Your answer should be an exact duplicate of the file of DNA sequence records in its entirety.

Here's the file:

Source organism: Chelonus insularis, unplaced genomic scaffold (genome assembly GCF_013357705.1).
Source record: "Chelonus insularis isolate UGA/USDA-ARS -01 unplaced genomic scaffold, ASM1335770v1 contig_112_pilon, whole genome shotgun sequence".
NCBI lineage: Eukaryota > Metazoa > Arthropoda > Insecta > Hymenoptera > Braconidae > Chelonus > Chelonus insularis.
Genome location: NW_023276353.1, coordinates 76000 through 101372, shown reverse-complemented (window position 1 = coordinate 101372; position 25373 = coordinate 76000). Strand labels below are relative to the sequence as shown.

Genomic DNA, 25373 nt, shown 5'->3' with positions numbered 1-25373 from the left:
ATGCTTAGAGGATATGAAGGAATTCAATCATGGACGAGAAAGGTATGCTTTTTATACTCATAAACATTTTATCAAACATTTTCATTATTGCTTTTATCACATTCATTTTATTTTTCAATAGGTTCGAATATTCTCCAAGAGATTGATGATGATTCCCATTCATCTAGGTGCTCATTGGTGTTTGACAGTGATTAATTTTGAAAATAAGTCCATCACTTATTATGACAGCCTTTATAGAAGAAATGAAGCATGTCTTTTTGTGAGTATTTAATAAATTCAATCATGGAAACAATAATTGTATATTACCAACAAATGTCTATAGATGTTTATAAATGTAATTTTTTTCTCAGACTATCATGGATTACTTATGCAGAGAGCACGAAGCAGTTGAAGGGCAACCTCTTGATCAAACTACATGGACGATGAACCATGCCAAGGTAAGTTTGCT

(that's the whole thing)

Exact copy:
Source organism: Chelonus insularis, unplaced genomic scaffold (genome assembly GCF_013357705.1).
Source record: "Chelonus insularis isolate UGA/USDA-ARS -01 unplaced genomic scaffold, ASM1335770v1 contig_112_pilon, whole genome shotgun sequence".
NCBI lineage: Eukaryota > Metazoa > Arthropoda > Insecta > Hymenoptera > Braconidae > Chelonus > Chelonus insularis.
Genome location: NW_023276353.1, coordinates 76000 through 101372, shown reverse-complemented (window position 1 = coordinate 101372; position 25373 = coordinate 76000). Strand labels below are relative to the sequence as shown.

Genomic DNA, 25373 nt, shown 5'->3' with positions numbered 1-25373 from the left:
ATGCTTAGAGGATATGAAGGAATTCAATCATGGACGAGAAAGGTATGCTTTTTATACTCATAAACATTTTATCAAACATTTTCATTATTGCTTTTATCACATTCATTTTATTTTTCAATAGGTTCGAATATTCTCCAAGAGATTGATGATGATTCCCATTCATCTAGGTGCTCATTGGTGTTTGACAGTGATTAATTTTGAAAATAAGTCCATCACTTATTATGACAGCCTTTATAGAAGAAATGAAGCATGTCTTTTTGTGAGTATTTAATAAATTCAATCATGGAAACAATAATTGTATATTACCAACAAATGTCTATAGATGTTTATAAATGTAATTTTTTTCTCAGACTATCATGGATTACTTATGCAGAGAGCACGAAGCAGTTGAAGGGCAACCTCTTGATCAAACTACATGGACGATGAACCATGCCAAGGTAAGTTTGCT